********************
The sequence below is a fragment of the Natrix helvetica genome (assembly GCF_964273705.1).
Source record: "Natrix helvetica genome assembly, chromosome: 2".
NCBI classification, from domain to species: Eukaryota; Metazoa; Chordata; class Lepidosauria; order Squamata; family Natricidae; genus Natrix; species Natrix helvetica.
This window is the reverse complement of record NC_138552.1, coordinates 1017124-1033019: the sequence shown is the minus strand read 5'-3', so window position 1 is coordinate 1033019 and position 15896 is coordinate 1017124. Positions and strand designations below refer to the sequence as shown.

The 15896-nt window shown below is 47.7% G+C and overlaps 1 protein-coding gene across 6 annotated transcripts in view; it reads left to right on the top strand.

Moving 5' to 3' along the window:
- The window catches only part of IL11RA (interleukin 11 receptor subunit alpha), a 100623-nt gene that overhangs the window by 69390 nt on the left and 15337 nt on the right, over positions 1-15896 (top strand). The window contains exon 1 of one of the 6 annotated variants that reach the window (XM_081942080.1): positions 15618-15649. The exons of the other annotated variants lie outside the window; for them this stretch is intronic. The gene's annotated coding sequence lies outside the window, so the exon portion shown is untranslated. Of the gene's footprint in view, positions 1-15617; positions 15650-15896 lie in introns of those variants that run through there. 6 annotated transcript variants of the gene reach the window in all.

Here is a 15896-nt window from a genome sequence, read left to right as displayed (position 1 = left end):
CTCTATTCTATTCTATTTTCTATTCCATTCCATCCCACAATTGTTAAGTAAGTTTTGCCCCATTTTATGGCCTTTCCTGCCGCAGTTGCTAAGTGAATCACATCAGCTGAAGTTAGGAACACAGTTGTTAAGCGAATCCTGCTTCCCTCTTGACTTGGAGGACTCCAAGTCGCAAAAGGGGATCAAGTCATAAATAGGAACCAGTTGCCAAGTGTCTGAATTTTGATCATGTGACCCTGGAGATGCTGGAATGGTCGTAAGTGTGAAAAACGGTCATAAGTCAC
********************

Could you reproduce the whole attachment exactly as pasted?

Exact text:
The sequence below is a fragment of the Natrix helvetica genome (assembly GCF_964273705.1).
Source record: "Natrix helvetica genome assembly, chromosome: 2".
NCBI classification, from domain to species: Eukaryota; Metazoa; Chordata; class Lepidosauria; order Squamata; family Natricidae; genus Natrix; species Natrix helvetica.
This window is the reverse complement of record NC_138552.1, coordinates 1017124-1033019: the sequence shown is the minus strand read 5'-3', so window position 1 is coordinate 1033019 and position 15896 is coordinate 1017124. Positions and strand designations below refer to the sequence as shown.

The 15896-nt window shown below is 47.7% G+C and overlaps 1 protein-coding gene across 6 annotated transcripts in view; it reads left to right on the top strand.

Moving 5' to 3' along the window:
- The window catches only part of IL11RA (interleukin 11 receptor subunit alpha), a 100623-nt gene that overhangs the window by 69390 nt on the left and 15337 nt on the right, over positions 1-15896 (top strand). The window contains exon 1 of one of the 6 annotated variants that reach the window (XM_081942080.1): positions 15618-15649. The exons of the other annotated variants lie outside the window; for them this stretch is intronic. The gene's annotated coding sequence lies outside the window, so the exon portion shown is untranslated. Of the gene's footprint in view, positions 1-15617; positions 15650-15896 lie in introns of those variants that run through there. 6 annotated transcript variants of the gene reach the window in all.

Here is a 15896-nt window from a genome sequence, read left to right as displayed (position 1 = left end):
CTCTATTCTATTCTATTTTCTATTCCATTCCATCCCACAATTGTTAAGTAAGTTTTGCCCCATTTTATGGCCTTTCCTGCCGCAGTTGCTAAGTGAATCACATCAGCTGAAGTTAGGAACACAGTTGTTAAGCGAATCCTGCTTCCCTCTTGACTTGGAGGACTCCAAGTCGCAAAAGGGGATCAAGTCATAAATAGGAACCAGTTGCCAAGTGTCTGAATTTTGATCATGTGACCCTGGAGATGCTGGAATGGTCGTAAGTGTGAAAAACGGTCATAAGTCAC